Erica Huff, owner of Wick Habit wants to make the world a better place or at least make it smell nicer. With a history of donating portions of her proceeds to local causes, Erica was inspired to create the“Rachel’s Poetry Corner” candle in honor of Rachel McElroy of the local podcast Wonderful.
Erica said, “She’s one of my favorite things about Austin, and I knew I wanted to donate the profits to a literacy-oriented organization. I asked Rachel for suggestions and she gave me a short list. I picked BookSpring in part because my daughters attend a Title I elementary school, so getting young children the materials they need is especially resonant to me right now.”
Inspired by the response, Rachel pledged to match the sales of Erica’s candle sales. “I never expected it and was so moved by her generosity!” said Erica, adding, “I have always been a reader and I think BookSpring’s mission is so valuable.”
What was your favorite children’s book, and who was the author?
I had so many favorites as a kid but my most revisited was probably From the Mixed-up Files of Mrs. Basil E. Frankweiler by E.L. Konigsburg.
What was it about this book that made it special to you?
I loved that it was part adventure, part puzzle, and an exciting break from my own day-to-day life as a kid while still feeling safe and orderly in a way that really appealed to me. I have a little brother and we have generally always gotten along, so I also enjoyed the sibling dynamic between Claudia and Jamie because it felt more realistic to me than many fictional brother-and-sister duos. Plus, living in a museum! Still the dream.
Who was your favorite character?
Claudia was everything I was not: bold, brazen, and decisive. But she was also organized and goal-oriented like me and it felt like I got to live out those traits of mine through her adventure while still being a shy kid in my bedroom.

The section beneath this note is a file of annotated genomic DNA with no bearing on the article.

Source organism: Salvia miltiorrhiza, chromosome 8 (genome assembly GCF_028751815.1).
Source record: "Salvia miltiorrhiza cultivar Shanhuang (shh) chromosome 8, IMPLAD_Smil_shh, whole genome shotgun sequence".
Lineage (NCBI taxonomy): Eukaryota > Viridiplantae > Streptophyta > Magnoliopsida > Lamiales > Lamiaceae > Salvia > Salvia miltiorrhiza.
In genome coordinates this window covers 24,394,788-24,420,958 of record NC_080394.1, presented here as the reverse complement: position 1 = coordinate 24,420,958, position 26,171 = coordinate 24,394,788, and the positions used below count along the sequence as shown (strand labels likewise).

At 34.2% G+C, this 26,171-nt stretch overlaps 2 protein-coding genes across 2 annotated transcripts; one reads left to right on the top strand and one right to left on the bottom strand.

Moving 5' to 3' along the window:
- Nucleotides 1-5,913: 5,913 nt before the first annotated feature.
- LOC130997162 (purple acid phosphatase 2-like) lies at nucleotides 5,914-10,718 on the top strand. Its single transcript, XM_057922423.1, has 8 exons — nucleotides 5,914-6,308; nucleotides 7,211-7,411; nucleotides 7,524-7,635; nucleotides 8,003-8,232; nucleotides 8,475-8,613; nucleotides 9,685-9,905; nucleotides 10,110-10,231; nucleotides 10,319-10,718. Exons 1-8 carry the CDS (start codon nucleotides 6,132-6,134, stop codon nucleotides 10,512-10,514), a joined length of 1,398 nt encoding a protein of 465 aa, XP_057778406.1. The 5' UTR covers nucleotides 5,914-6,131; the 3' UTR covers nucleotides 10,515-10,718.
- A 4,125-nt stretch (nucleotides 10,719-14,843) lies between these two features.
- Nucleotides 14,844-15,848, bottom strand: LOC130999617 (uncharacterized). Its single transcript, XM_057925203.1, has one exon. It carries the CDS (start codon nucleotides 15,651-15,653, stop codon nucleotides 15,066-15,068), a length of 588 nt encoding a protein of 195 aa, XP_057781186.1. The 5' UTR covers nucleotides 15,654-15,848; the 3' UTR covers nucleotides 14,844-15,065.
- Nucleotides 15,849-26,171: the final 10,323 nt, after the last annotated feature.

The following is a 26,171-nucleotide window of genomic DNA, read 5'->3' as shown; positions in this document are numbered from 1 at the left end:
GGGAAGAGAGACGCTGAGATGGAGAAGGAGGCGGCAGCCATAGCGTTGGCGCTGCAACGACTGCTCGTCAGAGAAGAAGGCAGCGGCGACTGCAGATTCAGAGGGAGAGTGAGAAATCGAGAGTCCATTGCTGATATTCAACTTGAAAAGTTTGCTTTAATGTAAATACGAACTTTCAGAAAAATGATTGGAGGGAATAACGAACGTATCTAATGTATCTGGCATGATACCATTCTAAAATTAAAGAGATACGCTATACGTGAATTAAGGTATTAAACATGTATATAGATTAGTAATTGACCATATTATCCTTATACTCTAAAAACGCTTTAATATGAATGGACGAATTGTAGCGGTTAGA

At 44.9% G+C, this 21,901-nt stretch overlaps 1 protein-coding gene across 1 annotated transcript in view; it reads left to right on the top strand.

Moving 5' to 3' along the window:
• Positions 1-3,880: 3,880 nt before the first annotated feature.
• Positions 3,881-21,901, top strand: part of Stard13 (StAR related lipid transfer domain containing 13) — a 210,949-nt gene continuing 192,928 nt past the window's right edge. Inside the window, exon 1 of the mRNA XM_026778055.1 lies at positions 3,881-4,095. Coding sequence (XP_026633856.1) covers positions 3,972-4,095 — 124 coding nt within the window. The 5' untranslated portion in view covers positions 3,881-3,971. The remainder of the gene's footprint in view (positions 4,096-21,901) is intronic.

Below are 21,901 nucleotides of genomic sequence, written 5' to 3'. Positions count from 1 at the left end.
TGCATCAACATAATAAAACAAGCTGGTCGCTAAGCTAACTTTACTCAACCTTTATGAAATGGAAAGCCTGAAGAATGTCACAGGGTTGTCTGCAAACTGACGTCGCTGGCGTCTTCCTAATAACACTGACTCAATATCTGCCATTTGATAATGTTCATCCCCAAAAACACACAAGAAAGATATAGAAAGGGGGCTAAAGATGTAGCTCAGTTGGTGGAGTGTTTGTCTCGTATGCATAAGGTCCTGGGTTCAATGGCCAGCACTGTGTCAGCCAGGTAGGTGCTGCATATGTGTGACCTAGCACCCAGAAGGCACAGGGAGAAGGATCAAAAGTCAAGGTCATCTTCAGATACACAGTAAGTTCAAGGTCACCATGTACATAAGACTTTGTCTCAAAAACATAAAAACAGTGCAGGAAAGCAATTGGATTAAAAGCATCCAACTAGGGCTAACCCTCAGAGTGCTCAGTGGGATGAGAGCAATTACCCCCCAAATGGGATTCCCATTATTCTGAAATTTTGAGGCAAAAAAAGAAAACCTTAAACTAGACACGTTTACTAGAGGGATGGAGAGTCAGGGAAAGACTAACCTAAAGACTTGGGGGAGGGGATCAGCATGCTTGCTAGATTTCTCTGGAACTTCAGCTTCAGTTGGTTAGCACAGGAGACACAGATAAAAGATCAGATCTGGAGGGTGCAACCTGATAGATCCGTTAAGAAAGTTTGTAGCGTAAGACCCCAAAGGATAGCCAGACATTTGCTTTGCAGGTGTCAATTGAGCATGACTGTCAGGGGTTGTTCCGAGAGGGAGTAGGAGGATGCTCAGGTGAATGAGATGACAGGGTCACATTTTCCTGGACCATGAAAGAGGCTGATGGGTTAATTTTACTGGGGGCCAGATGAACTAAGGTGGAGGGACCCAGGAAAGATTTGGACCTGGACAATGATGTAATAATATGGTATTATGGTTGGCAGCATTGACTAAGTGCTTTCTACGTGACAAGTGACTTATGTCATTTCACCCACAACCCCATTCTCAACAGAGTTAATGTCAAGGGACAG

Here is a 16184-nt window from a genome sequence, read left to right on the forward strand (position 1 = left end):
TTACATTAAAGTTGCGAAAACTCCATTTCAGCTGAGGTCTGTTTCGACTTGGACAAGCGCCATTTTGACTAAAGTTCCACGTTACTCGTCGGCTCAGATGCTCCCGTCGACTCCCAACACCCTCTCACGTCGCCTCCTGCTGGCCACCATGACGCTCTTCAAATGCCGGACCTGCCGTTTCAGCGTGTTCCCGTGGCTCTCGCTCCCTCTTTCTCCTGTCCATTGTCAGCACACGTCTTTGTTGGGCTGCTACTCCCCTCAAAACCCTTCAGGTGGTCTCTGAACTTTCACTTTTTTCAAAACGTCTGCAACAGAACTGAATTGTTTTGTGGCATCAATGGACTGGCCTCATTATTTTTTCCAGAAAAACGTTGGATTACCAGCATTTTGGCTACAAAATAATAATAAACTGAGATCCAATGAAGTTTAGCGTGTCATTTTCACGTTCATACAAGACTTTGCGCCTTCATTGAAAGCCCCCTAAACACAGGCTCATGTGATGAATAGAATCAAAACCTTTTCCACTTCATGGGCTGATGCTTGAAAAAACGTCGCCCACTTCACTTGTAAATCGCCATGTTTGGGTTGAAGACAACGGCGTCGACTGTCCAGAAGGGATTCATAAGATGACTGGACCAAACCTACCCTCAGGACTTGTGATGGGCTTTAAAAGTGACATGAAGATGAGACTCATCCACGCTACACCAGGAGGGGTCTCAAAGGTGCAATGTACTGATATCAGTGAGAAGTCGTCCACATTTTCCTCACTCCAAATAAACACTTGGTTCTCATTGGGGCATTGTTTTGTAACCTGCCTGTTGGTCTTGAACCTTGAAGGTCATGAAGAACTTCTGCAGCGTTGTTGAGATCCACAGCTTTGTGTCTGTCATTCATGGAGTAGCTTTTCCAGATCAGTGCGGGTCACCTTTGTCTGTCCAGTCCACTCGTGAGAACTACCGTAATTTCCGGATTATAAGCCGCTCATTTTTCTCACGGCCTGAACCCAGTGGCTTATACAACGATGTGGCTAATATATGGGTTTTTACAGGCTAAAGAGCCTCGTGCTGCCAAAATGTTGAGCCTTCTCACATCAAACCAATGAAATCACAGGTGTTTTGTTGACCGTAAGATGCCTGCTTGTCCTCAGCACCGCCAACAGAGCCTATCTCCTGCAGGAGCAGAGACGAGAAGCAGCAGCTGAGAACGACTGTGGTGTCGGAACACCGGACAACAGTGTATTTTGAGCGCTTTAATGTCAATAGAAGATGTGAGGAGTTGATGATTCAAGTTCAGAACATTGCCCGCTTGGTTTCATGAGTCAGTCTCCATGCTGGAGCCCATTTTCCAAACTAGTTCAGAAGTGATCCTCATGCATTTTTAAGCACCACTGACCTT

What was the most exciting moment?
When they figure out the mystery! This book is probably the first time I remember feeling that satisfying click of “ah-ha!” which is the dragon that every mystery fan is forever chasing.
Claudia said, “But, Mrs. Frankweiler, you should want to learn one new thing every day. We did even at the museum.”
“No,” I answered, “I don’t agree with that. I think you should learn, of course, and some days you must learn a great deal. But you should also have days when you allow what is already in you to swell up inside of you. If you never take time out to let that happen, then you just accumulate facts, and they begin to rattle around inside of you. You can make noise with them, but never really feel anything with them. It’s hollow.”
How did it change your life for the better?
This is probably a chicken-egg situation with this book/my love of museums, but even today if I am asked to close my eyes and go to a happy, calm place, it is never a beach or a forrest or a desert sunset, it’s always sitting on a bench in a dark and quiet museum room.
What would you say to a parent who says they don’t have time to read together with their kids?
I know, as a parent, that it feels impossible to incorporate something new into your family’s schedule, when most of us are stretched very thin in terms of time and energy as it is. But I would say that if you can just put enough time into finding the right books that click with both you and your children, it will stop feeling like a chore on your to-do list and become something that brightens, rather than lengthens, your day.